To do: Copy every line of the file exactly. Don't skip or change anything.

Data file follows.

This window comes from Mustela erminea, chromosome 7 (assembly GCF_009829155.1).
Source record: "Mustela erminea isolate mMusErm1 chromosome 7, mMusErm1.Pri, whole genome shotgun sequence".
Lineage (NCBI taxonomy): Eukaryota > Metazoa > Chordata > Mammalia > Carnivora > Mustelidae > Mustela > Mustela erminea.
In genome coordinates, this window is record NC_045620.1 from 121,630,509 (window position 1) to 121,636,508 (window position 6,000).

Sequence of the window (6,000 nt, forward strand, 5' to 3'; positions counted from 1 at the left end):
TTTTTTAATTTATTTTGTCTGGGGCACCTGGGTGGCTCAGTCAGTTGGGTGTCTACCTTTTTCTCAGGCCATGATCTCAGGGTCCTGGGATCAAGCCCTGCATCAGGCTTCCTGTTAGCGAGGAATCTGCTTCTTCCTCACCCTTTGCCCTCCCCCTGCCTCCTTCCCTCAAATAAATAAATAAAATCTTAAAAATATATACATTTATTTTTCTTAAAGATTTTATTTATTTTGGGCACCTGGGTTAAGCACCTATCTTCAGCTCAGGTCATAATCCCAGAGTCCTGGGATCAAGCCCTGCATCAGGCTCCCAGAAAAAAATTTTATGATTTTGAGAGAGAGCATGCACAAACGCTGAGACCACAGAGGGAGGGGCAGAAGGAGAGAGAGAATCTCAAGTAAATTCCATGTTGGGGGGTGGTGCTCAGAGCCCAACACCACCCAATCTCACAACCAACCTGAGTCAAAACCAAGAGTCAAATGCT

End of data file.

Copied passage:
This window comes from Mustela erminea, chromosome 7 (assembly GCF_009829155.1).
Source record: "Mustela erminea isolate mMusErm1 chromosome 7, mMusErm1.Pri, whole genome shotgun sequence".
Lineage (NCBI taxonomy): Eukaryota > Metazoa > Chordata > Mammalia > Carnivora > Mustelidae > Mustela > Mustela erminea.
In genome coordinates, this window is record NC_045620.1 from 121,630,509 (window position 1) to 121,636,508 (window position 6,000).

Sequence of the window (6,000 nt, forward strand, 5' to 3'; positions counted from 1 at the left end):
TTTTTTAATTTATTTTGTCTGGGGCACCTGGGTGGCTCAGTCAGTTGGGTGTCTACCTTTTTCTCAGGCCATGATCTCAGGGTCCTGGGATCAAGCCCTGCATCAGGCTTCCTGTTAGCGAGGAATCTGCTTCTTCCTCACCCTTTGCCCTCCCCCTGCCTCCTTCCCTCAAATAAATAAATAAAATCTTAAAAATATATACATTTATTTTTCTTAAAGATTTTATTTATTTTGGGCACCTGGGTTAAGCACCTATCTTCAGCTCAGGTCATAATCCCAGAGTCCTGGGATCAAGCCCTGCATCAGGCTCCCAGAAAAAAATTTTATGATTTTGAGAGAGAGCATGCACAAACGCTGAGACCACAGAGGGAGGGGCAGAAGGAGAGAGAGAATCTCAAGTAAATTCCATGTTGGGGGGTGGTGCTCAGAGCCCAACACCACCCAATCTCACAACCAACCTGAGTCAAAACCAAGAGTCAAATGCT